It is presented as the most wonderful time of the year but Christmas for our turkey farmers it is their busiest.

Sticking with tradition is half the fun of Christmas which is why many of us omnivores will be tucking into turkey on the big day.

Christmas hasn’t started before we visit a local farm to collect the traditional centrepiece for our festive meal.

It has not been an easy year for Pembrokeshire poultry farmers as they contend with soaring feed and energy costs and the ever-present threat that avian flu could infect their flocks.

They carry a lot of financial risk so acknowledging that commitment by buying from a small local producer is more important than ever this year, to them and to the wider Pembrokeshire economy where that money is recirculated.

It is likely that the bird will be the single biggest foodie expense, but where would the turkey be without veg? Supporting local producers by stocking up at a farm shop cuts down the food miles.

Supermarkets score well on convenience and choice but their farmer suppliers receive a miniscule proportion of the profit after retailers and middlemen take their cut.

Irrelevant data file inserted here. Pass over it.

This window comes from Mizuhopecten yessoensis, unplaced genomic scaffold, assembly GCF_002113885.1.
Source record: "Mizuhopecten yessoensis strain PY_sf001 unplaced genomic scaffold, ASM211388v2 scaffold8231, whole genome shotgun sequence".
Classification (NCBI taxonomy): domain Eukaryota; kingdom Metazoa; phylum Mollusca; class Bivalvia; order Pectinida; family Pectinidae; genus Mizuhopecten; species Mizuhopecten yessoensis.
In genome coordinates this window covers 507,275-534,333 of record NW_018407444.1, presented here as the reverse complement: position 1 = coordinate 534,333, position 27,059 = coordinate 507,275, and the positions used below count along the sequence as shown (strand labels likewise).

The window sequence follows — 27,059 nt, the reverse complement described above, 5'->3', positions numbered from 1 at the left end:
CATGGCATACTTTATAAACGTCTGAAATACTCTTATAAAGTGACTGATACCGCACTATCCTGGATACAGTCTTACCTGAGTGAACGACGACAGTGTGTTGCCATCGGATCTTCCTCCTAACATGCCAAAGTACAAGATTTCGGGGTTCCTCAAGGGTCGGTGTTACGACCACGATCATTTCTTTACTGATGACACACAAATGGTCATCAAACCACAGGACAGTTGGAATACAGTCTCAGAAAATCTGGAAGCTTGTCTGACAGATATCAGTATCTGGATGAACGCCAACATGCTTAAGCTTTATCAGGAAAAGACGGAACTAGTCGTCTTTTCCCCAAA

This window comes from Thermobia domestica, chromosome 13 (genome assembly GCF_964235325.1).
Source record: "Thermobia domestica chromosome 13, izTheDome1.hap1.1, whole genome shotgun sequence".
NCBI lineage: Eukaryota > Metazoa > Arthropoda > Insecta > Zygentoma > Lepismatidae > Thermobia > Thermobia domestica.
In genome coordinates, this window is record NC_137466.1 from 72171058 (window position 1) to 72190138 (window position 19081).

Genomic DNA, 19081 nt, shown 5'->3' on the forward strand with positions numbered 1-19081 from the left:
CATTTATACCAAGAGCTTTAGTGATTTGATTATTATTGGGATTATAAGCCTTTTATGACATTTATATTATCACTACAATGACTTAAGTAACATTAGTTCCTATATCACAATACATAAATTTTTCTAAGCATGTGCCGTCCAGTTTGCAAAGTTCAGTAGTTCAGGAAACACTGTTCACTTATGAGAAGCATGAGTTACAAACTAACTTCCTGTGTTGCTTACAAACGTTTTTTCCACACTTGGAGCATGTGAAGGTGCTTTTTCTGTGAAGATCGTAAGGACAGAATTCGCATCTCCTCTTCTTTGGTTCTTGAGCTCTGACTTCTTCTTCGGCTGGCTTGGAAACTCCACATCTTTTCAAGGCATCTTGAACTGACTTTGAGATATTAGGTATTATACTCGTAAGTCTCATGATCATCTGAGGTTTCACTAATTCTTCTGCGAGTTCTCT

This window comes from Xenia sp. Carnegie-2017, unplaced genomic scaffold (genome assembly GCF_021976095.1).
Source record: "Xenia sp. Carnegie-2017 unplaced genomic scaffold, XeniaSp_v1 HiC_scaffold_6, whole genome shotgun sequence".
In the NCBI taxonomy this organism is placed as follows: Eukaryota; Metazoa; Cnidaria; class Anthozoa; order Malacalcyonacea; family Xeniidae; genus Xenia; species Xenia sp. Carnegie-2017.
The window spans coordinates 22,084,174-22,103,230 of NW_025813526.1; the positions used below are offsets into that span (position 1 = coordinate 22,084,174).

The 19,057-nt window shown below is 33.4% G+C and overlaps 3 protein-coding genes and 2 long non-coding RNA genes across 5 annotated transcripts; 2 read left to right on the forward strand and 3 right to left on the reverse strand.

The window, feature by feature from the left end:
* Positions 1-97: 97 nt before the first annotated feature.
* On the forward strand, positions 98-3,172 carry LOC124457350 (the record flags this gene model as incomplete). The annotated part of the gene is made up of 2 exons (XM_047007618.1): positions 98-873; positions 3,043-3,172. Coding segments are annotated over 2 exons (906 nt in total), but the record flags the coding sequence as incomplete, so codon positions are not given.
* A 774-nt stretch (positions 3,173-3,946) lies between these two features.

While debates on farm policy put environmental aims at the forefront they largely ignore how money is allocated in supply chains. Intermediaries and food buyers hold all the power.

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If our farmers are to be given the chance to change our food system they need to keep more of the value so they can invest and use new approaches that are good for nature and the environment.

But even in these enlightened times, supermarkets still have an iron grip on their suppliers. As a dairy farmer I am acutely aware that they sell milk cheaply to attract customers into stores, using it as a so-called ‘loss leader’.

Loss leaders distort the reality of what things cost, they are unaffordable for farmers, suppliers, small businesses or the environment, and have no place in 21st century food systems.

What we need is honest pricing, giving customers more transparency and a better sense of how much food and drink really costs.

In turn, this might help us value food more and waste less.

I don’t pretend to have the answer but government surely has a part to play, using legislation to help farmers get a fairer deal. Supermarkets are powerful but legislation more so.